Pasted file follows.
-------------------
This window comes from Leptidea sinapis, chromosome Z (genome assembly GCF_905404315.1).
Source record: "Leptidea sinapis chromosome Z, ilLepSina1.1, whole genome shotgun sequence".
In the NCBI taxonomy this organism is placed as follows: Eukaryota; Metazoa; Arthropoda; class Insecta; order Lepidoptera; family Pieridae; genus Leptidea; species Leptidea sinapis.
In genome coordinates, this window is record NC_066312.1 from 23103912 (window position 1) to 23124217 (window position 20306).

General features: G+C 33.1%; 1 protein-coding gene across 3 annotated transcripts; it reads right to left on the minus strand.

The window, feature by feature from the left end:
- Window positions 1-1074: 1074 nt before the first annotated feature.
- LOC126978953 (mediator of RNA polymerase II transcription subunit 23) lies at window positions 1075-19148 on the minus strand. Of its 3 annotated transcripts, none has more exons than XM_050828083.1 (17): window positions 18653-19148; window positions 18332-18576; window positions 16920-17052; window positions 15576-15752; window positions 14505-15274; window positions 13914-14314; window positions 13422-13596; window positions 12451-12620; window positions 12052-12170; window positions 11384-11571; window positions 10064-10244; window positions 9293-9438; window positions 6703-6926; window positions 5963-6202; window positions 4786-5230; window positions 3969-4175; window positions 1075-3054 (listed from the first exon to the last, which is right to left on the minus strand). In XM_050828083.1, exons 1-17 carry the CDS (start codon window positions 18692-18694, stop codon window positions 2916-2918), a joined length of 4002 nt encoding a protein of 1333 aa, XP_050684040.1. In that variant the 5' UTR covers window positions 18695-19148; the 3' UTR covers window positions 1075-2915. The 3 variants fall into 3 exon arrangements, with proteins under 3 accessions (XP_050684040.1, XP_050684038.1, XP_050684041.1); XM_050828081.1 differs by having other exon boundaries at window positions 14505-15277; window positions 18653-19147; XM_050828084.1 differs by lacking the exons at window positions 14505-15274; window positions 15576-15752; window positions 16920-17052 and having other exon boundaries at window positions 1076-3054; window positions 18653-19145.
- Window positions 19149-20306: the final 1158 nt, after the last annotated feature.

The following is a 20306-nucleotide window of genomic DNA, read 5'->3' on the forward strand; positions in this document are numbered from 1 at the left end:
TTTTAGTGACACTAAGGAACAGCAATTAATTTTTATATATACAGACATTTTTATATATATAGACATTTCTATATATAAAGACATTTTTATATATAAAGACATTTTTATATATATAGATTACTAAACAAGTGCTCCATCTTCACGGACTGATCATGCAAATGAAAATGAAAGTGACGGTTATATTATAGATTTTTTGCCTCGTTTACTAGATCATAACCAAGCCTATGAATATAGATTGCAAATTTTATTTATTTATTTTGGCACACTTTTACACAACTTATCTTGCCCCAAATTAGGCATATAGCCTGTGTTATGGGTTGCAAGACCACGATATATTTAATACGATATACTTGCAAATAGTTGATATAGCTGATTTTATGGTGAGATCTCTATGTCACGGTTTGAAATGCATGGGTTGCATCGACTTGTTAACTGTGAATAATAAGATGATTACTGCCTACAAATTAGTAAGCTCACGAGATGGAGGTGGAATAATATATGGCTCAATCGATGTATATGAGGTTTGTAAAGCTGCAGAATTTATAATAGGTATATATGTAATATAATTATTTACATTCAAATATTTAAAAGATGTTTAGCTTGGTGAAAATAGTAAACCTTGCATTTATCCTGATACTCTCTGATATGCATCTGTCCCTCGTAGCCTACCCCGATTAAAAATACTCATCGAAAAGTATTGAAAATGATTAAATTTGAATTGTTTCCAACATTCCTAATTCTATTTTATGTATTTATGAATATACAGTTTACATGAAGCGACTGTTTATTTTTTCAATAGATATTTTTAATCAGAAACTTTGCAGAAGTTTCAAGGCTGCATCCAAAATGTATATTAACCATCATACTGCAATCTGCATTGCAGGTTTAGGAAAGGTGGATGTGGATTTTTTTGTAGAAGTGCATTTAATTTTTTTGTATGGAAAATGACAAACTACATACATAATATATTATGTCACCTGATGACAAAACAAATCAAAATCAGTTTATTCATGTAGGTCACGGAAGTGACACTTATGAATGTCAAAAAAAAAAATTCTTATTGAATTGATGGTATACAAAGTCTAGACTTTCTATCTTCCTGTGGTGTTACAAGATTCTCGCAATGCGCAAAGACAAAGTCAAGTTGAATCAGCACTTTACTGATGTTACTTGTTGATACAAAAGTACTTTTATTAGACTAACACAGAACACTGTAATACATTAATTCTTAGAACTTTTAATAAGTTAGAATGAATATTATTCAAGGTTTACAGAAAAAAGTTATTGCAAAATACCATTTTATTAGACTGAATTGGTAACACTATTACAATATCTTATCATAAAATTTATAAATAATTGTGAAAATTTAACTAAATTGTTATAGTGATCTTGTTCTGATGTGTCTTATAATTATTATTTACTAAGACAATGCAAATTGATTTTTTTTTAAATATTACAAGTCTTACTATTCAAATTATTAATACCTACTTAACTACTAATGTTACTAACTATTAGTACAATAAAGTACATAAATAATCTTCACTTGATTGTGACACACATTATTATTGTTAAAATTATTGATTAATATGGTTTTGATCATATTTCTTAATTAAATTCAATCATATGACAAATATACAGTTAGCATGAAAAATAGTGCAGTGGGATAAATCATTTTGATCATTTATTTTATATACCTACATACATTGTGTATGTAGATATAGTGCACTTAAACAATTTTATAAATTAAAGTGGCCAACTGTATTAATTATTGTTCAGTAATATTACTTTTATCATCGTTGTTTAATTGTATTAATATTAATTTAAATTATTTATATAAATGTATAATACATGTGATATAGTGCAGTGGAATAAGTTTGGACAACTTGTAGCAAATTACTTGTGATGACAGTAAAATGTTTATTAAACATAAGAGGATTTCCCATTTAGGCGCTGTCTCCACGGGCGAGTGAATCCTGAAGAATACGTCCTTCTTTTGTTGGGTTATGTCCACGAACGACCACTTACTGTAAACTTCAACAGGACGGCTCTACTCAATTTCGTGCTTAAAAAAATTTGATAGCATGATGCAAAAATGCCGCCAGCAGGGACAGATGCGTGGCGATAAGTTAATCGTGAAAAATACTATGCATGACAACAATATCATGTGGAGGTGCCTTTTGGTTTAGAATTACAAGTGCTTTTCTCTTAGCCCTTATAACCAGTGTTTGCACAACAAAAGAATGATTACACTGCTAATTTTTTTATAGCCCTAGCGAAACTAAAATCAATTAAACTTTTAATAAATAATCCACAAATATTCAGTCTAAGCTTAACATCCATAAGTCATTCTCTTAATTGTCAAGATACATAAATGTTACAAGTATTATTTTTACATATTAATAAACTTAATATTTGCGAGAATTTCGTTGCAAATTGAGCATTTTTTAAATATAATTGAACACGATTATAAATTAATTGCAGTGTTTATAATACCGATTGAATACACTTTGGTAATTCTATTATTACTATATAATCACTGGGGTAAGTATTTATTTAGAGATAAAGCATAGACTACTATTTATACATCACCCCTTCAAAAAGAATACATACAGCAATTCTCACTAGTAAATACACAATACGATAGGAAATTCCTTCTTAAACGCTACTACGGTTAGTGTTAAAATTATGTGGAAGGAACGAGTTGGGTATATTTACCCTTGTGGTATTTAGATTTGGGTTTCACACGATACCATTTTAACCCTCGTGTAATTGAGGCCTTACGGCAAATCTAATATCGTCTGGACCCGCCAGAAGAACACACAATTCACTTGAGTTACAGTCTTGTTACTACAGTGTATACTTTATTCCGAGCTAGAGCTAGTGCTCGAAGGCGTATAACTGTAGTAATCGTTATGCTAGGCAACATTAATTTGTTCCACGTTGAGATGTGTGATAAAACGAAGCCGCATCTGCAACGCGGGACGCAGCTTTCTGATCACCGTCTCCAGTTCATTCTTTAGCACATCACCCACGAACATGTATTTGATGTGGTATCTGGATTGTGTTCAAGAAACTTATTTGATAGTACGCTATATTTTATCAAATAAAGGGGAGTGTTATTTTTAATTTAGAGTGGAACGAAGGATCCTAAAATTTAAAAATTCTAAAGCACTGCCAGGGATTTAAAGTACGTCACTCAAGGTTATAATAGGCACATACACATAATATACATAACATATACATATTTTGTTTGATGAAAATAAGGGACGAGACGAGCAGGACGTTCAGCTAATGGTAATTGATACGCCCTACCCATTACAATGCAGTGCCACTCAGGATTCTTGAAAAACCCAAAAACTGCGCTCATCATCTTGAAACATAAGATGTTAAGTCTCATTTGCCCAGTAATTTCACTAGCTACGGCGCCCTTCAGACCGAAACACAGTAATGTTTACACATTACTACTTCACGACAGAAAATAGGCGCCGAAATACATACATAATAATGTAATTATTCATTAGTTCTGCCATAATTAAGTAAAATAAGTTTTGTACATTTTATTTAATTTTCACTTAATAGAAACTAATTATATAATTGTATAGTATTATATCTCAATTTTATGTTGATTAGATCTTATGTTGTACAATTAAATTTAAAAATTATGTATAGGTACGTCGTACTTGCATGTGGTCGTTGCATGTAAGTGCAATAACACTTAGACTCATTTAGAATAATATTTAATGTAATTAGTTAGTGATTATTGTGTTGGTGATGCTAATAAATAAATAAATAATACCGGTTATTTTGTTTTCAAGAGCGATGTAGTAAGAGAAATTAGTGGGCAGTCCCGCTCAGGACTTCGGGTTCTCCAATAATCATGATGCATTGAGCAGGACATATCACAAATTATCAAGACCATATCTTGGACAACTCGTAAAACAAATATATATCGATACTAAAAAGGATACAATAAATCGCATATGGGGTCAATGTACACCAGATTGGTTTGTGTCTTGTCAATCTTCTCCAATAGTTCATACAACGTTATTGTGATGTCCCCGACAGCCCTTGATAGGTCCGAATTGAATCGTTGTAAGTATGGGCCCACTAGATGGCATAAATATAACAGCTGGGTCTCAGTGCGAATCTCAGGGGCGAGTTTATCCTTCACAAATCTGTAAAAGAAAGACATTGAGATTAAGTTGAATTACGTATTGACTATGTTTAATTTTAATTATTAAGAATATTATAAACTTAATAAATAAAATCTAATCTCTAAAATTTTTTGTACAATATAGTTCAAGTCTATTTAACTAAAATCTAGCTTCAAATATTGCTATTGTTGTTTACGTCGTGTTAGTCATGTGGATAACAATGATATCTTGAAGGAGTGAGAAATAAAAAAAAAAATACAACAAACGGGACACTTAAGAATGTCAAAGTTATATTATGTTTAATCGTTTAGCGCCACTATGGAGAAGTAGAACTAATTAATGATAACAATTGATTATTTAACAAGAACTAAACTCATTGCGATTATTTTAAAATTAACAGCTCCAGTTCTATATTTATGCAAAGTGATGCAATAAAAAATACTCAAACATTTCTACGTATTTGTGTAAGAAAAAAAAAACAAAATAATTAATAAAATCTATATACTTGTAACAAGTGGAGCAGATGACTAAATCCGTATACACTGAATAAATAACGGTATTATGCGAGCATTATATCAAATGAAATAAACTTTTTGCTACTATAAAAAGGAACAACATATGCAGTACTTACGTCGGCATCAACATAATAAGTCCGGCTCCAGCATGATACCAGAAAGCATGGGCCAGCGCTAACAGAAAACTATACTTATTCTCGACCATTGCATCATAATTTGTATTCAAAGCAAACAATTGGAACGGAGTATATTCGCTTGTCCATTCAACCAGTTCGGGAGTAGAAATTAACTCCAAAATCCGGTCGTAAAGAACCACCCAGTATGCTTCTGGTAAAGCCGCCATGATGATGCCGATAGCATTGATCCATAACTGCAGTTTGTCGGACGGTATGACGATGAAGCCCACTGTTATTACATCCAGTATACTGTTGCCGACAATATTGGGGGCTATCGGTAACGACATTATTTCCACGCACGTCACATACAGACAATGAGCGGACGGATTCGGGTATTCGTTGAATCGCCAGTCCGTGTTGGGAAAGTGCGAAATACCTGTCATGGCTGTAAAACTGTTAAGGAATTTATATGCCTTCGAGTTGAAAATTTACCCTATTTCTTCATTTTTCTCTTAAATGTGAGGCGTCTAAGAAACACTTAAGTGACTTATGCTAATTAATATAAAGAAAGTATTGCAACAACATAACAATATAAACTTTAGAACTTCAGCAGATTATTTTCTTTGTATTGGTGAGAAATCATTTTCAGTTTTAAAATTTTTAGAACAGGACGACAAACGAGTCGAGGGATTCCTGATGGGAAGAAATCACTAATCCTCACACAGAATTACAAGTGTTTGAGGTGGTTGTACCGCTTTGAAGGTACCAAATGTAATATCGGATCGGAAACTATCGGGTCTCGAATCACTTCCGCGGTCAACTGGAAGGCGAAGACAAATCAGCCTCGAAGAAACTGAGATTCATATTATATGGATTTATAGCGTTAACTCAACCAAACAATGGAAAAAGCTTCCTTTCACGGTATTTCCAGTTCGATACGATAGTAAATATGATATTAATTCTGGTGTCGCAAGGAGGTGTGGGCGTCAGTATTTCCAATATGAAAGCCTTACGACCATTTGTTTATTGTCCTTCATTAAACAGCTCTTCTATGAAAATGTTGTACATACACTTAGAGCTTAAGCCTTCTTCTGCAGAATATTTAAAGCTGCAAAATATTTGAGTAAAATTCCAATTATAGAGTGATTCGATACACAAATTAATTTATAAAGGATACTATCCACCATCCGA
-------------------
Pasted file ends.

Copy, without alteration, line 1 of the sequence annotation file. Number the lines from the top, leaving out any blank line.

This window comes from Leptidea sinapis, chromosome Z (genome assembly GCF_905404315.1).